To the Editor: An 88-year-old man presented to Gastroenterology Clinic with a 4-month history of abdominal pain and diarrhea, passing watery stools up to 10 times per day. He denied weight loss or rectal bleeding. He had a history of previous bladder cancer, ischemic heart disease, and atrial fibrillation. He was still very fit and active, living independently. Physical examination was unrevealing without organomegally or palpable lymphadenopathy.
The complete blood count, differential and chemistry studies including liver function tests were within normal limits. His albumin was low 28 g/l (32–46) and lactate dehydrogenase raised 200 IU/l (120–150). He was negative for the human immunodeficiency virus.
At colonoscopy, the entire length of colonic mucosa was studded with nodules up to 12 mm in diameter (Figure 1a). These appeared to be vascular and some had a white-capped appearance consistent with inflammation. The ileo-caecal valve was grossly distorted, appearing bulbous and nodular (Figure 1b). The terminal ileum was only able to be intubated a short distance due to narrowing but also contained nodules (Figure 1c). A gastroscopy was completed, which demonstrated a normal stomach but similarly nodular and ulcerated mucosa in the examined duodenum (Figure 1d). Histology from biopsies demonstrated expansion of the lamina propria with atypical lymphoid cells. The cells were a monotonous, diffuse population with hyperchromatic irregular nuclei. There were only a small number of plasma cells within this lymphoid proliferation. A panel of immunoperoxidase stains showed a strong diffuse positive stain for CD20, CD21, CD45, and BCL-2, while were negative for CD3, CD5, CD10, CD23, and cyclin D1. This was felt to be most consistent with marginal zone lymphoma. He was negative for Helicobacter pylori infection.
A full body computed tomography (CT) scan was obtained. This revealed multiple areas of enhancing nodules scattered throughout the colon. In addition, there was extensive mesenteric lymph nodes and smaller nodes in the mediastinum and lower neck.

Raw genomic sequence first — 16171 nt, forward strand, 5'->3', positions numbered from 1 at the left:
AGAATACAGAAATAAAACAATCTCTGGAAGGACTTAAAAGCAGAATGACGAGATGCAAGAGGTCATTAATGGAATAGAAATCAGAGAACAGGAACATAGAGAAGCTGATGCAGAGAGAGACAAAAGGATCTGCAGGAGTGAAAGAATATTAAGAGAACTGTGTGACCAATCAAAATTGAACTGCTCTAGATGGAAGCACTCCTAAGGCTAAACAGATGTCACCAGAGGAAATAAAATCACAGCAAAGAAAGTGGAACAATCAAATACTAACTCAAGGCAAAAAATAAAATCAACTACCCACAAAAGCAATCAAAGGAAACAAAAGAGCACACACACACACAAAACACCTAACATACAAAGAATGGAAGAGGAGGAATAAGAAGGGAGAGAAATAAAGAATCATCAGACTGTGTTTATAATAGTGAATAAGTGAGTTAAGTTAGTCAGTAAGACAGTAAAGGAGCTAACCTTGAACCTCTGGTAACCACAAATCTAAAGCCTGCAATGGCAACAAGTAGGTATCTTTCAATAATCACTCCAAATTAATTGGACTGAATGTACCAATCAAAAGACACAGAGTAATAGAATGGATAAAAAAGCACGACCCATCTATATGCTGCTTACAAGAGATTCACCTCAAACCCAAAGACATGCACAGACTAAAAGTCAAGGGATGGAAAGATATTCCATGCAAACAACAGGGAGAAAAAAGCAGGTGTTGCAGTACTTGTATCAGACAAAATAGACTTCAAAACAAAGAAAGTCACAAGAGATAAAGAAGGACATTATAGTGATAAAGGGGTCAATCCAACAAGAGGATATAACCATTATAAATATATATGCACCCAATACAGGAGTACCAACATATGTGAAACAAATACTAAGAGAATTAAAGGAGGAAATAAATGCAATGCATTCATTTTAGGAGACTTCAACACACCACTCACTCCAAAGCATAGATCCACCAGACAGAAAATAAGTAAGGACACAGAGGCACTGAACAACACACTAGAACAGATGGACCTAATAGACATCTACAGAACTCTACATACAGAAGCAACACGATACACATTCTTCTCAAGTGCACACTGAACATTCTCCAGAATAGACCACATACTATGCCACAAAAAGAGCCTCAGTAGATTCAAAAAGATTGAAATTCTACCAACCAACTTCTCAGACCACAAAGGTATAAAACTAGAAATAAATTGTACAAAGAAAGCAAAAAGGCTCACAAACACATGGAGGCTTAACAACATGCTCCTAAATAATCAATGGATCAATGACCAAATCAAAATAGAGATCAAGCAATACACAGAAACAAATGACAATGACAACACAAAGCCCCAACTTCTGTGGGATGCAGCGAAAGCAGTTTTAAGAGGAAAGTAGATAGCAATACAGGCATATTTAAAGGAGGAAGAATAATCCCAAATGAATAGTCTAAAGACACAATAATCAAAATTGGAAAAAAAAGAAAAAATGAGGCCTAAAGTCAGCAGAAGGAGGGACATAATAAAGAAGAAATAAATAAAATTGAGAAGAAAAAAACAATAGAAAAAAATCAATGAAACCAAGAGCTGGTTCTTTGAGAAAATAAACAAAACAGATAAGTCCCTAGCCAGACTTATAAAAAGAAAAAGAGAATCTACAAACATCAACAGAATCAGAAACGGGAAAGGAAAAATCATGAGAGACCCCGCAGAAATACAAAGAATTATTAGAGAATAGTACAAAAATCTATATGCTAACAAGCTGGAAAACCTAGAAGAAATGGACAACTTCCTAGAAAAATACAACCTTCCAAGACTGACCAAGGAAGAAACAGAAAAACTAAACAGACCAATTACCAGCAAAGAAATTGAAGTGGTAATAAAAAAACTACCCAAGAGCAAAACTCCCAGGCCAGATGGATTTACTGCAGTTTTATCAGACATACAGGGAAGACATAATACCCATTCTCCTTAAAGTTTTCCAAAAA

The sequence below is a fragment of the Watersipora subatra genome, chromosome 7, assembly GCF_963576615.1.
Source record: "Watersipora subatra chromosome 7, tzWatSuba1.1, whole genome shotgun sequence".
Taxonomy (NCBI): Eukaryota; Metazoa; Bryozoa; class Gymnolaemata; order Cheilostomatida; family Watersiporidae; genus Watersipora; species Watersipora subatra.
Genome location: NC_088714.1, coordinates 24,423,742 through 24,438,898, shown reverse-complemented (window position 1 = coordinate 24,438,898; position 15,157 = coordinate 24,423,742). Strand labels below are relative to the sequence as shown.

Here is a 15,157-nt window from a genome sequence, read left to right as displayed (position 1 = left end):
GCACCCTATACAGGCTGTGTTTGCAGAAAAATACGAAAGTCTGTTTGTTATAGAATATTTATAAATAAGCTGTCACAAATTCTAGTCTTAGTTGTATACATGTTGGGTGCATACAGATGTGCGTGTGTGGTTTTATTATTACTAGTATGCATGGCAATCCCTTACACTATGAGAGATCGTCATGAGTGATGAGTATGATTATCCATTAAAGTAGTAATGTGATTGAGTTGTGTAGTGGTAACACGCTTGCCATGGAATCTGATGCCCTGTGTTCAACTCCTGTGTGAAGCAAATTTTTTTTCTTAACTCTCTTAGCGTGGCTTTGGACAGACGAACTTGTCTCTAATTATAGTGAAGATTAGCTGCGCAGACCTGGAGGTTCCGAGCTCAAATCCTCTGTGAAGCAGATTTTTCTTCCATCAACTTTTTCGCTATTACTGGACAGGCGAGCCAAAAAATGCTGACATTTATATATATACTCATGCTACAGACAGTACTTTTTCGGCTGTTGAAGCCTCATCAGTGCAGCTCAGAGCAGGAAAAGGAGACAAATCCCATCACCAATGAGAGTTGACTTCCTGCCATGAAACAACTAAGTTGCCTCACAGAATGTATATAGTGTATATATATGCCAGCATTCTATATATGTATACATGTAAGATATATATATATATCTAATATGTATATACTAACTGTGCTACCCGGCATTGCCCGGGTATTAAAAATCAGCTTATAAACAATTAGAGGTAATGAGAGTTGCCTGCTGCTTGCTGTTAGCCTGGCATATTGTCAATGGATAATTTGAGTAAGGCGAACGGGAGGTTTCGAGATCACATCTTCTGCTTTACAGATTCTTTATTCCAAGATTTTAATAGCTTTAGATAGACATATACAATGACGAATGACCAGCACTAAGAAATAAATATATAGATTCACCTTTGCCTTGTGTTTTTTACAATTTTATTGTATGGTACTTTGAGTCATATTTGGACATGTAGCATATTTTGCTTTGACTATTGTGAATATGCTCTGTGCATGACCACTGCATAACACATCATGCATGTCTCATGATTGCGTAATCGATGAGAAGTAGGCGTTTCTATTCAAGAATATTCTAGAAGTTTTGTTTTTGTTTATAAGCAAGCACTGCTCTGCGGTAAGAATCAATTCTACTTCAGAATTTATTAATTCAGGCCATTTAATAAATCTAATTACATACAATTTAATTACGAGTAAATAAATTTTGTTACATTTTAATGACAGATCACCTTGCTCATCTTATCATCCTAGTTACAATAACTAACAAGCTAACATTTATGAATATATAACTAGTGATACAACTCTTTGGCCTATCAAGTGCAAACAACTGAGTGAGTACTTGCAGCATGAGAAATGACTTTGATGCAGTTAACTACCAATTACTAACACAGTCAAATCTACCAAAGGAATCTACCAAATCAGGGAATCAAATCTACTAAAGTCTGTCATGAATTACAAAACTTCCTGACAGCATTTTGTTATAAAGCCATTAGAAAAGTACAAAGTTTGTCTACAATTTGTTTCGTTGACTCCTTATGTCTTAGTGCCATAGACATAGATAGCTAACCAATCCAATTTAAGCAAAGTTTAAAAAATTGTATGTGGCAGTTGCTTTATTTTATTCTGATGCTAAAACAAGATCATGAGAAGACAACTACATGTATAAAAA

In view of the above findings and the patients’ status and preference, he was commenced on single-agent chlorambucil. At cycle 4 of a planned 6 months of treatment, his weight had stabilized and diarrhea had resolved. A follow-up CT scan demonstrated significant reduction in the size of the colonic lesions and abdominal lymphadenopathy, with no new sites of disease.
Primary colorectal lymphoma is rare, involved in only 0.2–0.6% of large bowel malignancies (1). Marginal zone lymphomas originating from mucosa-associated lymphoid tissue (MALT) comprises 8% of all non-Hodgkin lymphomas. They may arise from a wide range of extranodal sites, most often the stomach (70%). The small intestine is thought to be involved <1% of the time (2). No reports exist of whole-bowel involvement with marginal zone lymphoma. One case report exists of lymphoma affecting the whole gastrointestinal tract in a patient with mantle cell lymphoma (3).
Macroscopic appearances of colorectal lymphoma at colonoscopy may differ. They may be broadly characterized into mucosal type, polypoid type, and massive type (4). Further subtyping may be possible into erosive or ulcerative. Our patient had features that crossed over many of these classifications.
Evidence for management for primary colorectal lymphoma is restricted due to the small number of patients with various histological subtypes and different stages at presentation. For more localized disease, surgical resection may be an option, however chemotherapy remains the basis of treatment as they almost always extend beyond local fields (5).
Informed consent was obtained from the patient for the publication of their information and imaging.